State implements legalization of medical marijuana, but prospect of a vote on recreational marijuana unexpectedly fades
With an Aug. 8 deadline looming, Oklahoma’s Green the Vote group looked well on its way to collecting enough signatures to place an initiative legalizing recreational marijuana on the ballot. But just days before the deadline, the group’s leaders revealed that they had deliberately—and significantly—inflated the number of signatures they had gathered in an effort to build momentum. The group submitted its signatures to the Secretary of State’s office on Aug. 8, but the prospect of a vote on recreational marijuana has dimmed.
Advocates have enjoyed a far more successful last few months when it comes to medical marijuana. In a June 26 referendum, Oklahomans approved Question 788, which legalizes the medical use of marijuana, 57 percent to 43 percent. This expansive measure enables doctors to license the use of marijuana for any medical condition, and allows people to possess and grow larger amounts of marijuana than do many other states with similar statutes.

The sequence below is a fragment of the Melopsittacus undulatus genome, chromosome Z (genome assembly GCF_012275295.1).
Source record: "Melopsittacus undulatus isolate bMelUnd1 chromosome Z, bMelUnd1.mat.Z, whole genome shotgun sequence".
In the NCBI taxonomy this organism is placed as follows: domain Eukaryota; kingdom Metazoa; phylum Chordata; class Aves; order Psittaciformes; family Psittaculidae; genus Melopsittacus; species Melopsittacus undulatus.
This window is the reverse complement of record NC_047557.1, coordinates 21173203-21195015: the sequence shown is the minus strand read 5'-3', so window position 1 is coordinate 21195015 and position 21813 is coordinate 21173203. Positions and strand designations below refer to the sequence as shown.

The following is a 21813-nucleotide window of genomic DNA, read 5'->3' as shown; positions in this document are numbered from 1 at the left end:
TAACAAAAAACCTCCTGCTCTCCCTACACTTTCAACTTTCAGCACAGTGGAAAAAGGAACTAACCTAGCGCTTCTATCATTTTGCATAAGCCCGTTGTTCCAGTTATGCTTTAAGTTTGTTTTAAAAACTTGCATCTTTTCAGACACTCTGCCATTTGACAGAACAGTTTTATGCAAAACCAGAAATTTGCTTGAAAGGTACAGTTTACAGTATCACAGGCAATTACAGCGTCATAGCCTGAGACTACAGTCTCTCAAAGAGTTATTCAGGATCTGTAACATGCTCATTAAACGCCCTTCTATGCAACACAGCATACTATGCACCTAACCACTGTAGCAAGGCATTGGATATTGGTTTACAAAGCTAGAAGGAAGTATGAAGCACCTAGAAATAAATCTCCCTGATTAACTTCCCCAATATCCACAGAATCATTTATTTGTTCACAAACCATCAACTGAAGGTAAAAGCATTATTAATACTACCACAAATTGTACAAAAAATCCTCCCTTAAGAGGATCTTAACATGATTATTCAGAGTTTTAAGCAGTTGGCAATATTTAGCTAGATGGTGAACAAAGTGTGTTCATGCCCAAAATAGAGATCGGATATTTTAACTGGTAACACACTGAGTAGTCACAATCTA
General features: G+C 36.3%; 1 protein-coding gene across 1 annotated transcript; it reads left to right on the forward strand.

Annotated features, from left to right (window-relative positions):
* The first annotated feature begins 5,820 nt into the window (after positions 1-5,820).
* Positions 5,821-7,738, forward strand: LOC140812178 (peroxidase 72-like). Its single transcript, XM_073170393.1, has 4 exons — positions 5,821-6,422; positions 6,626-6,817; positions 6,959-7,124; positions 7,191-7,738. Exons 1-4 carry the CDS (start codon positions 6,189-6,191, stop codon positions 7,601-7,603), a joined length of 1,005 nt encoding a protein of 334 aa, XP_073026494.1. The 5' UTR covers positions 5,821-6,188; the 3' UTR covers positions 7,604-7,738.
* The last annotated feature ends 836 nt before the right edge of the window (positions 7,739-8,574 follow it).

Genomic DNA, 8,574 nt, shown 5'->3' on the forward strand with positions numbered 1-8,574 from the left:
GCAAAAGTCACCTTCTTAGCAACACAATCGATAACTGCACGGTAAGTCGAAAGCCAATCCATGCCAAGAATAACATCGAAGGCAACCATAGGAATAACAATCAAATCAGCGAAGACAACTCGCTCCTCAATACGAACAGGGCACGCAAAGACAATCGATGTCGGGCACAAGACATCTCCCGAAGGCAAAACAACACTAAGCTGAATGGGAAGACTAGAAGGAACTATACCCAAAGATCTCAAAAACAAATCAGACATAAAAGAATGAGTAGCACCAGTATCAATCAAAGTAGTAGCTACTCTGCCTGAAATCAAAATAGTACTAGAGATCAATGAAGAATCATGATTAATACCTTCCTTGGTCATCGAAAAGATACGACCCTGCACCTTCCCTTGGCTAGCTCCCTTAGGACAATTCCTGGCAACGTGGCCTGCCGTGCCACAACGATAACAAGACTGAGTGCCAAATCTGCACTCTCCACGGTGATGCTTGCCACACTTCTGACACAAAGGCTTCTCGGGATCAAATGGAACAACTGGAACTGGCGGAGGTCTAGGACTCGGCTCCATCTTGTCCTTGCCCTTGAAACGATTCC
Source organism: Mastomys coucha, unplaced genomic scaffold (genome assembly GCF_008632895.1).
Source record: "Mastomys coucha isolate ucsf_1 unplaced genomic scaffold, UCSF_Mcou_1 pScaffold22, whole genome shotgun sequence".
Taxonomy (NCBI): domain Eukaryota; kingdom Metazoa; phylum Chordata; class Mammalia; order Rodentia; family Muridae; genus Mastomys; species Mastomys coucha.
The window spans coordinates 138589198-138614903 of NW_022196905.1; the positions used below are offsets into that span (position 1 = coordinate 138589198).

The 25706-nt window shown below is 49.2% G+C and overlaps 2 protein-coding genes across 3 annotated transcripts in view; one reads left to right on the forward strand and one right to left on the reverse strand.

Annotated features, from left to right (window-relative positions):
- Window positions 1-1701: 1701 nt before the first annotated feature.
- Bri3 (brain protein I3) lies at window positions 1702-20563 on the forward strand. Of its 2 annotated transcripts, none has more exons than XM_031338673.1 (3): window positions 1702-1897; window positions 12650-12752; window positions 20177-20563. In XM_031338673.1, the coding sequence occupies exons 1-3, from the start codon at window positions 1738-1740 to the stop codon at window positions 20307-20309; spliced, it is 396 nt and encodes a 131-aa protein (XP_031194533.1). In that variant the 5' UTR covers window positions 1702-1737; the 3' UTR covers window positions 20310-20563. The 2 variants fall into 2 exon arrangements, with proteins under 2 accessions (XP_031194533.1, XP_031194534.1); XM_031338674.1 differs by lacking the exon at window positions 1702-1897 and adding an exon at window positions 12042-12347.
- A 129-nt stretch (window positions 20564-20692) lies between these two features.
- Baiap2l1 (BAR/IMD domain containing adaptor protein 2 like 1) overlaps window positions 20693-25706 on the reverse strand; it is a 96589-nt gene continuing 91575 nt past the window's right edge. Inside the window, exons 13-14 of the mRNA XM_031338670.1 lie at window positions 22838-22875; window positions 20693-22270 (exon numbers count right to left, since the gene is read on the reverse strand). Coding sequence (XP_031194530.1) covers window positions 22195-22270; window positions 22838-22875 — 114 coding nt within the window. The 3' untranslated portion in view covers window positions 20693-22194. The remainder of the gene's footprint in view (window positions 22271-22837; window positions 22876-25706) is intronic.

Shortly after the June vote, the state’s health board adopted emergency regulations that restricted the measure. These regulations, which Governor Mary Fallin signed into law, banned the sale of smokable marijuana and added a requirement that dispensaries employ a licensed pharmacist. But this provoked widespread complaints that the board lacked the authority to pass regulations modifying the content of Question 788, and state officials soon changed course. In early August, the health board and Fallin rescinded their earlier rules, lifting the ban on smokable marijuana and the pharmacist requirement. Tulsa World’s Samantha Vicent recently reported on other outstanding issues that the Oklahoma legislature may have to tackle in its next session. But until then medical marijuana is ready to go: Question 788’s implementation begins later this month.
published Aug. 16, 2018 | Daniel Nichanian